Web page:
Puppyhood is a very important time for the American Eskimo. It needs to be properly acclimated from an early age to obey human commands. If it is not properly trained and socialized as an adolescent, then this breed may experience significant behavioral problems later on in life, much more than the typical dog breed. Your puppy should also be subject to an early health screening from the vet to check for potential problems and administer all of the necessary shots.

American Eskimo Dogs and Children

With its friendly nature and playful personality, the American Eskimo loves to be around children. The standard American Eskimo is just the right size to interact with children too: it isn’t large enough to intimidate them but isn’t small enough to be overly delicate. The only real problem is that the breed’s high energy and activity level might be startling to smaller children. That is why you should always supervise every interaction between your dog and your children and never leave them alone together.

Dogs Similar to the American Eskimo

If you enjoy the American Eskimo, then you might want to check out these similar breeds.

  • German Spitz – The German Spitz is the original breed from which the American Eskimo descended. Coming in five different varieties (the Wolfspitz, Giant Spitz, Medium Spitz, Mini Spitz, and the Pomeranian), this breed has a long double coat of fur with some variation of white, black, cream, brown, or red/orange coloration.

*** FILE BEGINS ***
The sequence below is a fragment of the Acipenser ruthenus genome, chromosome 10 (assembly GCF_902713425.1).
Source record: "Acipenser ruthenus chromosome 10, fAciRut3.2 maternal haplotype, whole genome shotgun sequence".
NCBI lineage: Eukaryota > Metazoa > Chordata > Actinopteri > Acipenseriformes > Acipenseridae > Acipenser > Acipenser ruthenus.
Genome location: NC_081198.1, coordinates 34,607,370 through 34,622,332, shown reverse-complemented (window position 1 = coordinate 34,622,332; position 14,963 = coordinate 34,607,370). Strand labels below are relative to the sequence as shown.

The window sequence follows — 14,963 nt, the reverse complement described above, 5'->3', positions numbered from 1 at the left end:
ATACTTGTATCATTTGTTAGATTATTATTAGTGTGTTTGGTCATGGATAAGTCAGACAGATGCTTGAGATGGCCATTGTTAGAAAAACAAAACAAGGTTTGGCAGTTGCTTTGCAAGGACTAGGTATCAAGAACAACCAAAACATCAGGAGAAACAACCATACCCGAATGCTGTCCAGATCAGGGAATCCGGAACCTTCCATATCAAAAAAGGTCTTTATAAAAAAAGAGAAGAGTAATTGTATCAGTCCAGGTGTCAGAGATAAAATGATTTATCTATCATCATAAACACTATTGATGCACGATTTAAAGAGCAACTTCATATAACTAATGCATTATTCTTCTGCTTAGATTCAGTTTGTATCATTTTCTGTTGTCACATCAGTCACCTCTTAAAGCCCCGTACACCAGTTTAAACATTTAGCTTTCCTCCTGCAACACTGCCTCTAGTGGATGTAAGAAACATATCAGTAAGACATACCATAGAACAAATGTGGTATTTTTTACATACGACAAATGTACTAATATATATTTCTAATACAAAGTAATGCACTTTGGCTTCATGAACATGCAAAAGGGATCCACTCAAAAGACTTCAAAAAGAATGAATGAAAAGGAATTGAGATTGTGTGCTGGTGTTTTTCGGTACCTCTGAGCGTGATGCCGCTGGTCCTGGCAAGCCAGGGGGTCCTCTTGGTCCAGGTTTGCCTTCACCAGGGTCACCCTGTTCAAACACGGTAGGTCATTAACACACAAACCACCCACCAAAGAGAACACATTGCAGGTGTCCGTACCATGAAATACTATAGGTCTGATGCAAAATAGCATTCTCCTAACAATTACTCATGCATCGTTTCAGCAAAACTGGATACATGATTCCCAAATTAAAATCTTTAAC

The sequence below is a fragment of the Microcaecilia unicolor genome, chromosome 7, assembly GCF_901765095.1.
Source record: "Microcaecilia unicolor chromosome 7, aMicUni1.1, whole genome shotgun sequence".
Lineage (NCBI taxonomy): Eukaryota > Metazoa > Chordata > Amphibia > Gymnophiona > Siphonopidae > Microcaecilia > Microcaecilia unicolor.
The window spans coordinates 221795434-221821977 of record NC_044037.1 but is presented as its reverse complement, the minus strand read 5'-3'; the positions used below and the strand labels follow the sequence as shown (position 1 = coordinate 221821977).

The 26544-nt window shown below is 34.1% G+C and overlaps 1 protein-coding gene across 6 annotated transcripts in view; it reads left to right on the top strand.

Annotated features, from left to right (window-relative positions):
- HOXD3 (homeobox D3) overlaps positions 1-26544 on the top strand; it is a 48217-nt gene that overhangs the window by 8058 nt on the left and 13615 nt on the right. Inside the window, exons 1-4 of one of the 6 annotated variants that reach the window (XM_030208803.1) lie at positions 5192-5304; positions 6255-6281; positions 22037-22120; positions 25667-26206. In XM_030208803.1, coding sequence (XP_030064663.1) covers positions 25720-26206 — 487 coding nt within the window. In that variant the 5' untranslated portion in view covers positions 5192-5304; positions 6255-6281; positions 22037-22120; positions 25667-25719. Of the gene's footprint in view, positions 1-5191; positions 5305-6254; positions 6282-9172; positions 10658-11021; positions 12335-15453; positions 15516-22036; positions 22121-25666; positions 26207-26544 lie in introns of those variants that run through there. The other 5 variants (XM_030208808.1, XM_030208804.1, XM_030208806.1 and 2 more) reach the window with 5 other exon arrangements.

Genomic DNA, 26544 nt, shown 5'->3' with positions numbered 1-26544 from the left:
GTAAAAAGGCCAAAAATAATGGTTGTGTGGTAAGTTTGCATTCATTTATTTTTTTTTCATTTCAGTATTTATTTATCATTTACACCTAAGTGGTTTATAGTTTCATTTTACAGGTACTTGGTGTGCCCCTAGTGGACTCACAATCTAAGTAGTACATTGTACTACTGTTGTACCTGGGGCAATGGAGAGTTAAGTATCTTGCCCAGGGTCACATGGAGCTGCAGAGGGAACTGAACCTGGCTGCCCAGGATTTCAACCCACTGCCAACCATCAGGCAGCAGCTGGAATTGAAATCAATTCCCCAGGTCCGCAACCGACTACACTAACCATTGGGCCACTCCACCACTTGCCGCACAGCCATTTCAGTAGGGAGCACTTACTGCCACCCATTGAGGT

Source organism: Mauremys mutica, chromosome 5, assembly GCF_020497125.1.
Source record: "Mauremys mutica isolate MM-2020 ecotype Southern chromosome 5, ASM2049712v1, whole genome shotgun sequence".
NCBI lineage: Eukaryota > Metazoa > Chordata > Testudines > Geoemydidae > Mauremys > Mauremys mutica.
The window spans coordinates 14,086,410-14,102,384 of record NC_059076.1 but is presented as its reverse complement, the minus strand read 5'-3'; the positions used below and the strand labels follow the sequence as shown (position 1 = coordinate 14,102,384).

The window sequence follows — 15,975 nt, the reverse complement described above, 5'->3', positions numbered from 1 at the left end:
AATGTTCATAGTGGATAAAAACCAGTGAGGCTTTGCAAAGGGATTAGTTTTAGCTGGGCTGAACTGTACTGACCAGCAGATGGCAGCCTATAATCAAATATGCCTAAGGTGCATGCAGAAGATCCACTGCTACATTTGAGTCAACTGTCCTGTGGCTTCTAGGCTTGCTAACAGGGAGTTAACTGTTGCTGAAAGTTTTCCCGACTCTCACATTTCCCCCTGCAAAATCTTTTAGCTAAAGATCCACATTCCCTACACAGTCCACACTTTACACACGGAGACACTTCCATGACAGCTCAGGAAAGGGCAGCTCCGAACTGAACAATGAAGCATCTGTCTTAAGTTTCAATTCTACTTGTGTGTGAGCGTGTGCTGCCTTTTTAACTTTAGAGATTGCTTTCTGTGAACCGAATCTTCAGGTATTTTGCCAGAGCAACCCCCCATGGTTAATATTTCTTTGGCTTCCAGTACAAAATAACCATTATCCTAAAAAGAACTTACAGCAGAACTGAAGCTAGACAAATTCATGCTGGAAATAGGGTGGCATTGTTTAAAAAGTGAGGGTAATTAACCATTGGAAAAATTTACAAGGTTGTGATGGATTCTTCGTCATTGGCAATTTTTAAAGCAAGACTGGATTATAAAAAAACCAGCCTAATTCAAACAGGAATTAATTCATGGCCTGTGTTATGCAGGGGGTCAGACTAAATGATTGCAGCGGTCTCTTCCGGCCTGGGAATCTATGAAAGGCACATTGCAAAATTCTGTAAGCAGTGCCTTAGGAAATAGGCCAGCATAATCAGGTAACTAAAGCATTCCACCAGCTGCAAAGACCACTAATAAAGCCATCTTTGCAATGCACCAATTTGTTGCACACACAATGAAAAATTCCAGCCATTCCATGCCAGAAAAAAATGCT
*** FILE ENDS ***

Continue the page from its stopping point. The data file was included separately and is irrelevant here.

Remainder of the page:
• Samoyed – Originating from the frigid lands of Siberia, the Samoyed has a very similar appearance as the American Eskimo with the white/biscuit fur and the curved tail. This all-around intelligent and hard-working breed was originally used for hauling sledges and protecting its owner.
  • Finnish Spitz – Another member of the Spitz family, the Finnish Spitz also has a similar appearance as the American Eskimo but with a kind of brown-orange coat color. This alert and active breed was originally used as a type of bark pointer, which identified hunting game by barking loudly.

American Eskimo vs. Samoyed

Both breeds are very similar, but the main difference is that the Samoyed is a larger working breed with a thick wool undercoat and a harsher outer coat. Most Samoyeds are no smaller than 19 inches, whereas the American Eskimo is 19 inches at most.

Famous American Eskimo Dogs

The American Eskimo ranks about in the middle in terms of popularity, having only been recognized by the American Kennel Club in 1995. However, it was a more common sight in road shows during the 19th and early 20th century. An American Eskimo by the name of Stout’s Pal Pierre was a tightrope walker for the Barnum and Bailey Circus.

Besides a few very apt names like Ghost, most American Eskimo names will be the same as any other dog breed. According to, these are the most popular general dog names:

  • Max
  • Bella
  • Charlie
  • Luna
  • Cooper
  • Lucy
  • Buddy
  • Daisy
  • Milo
  • Lola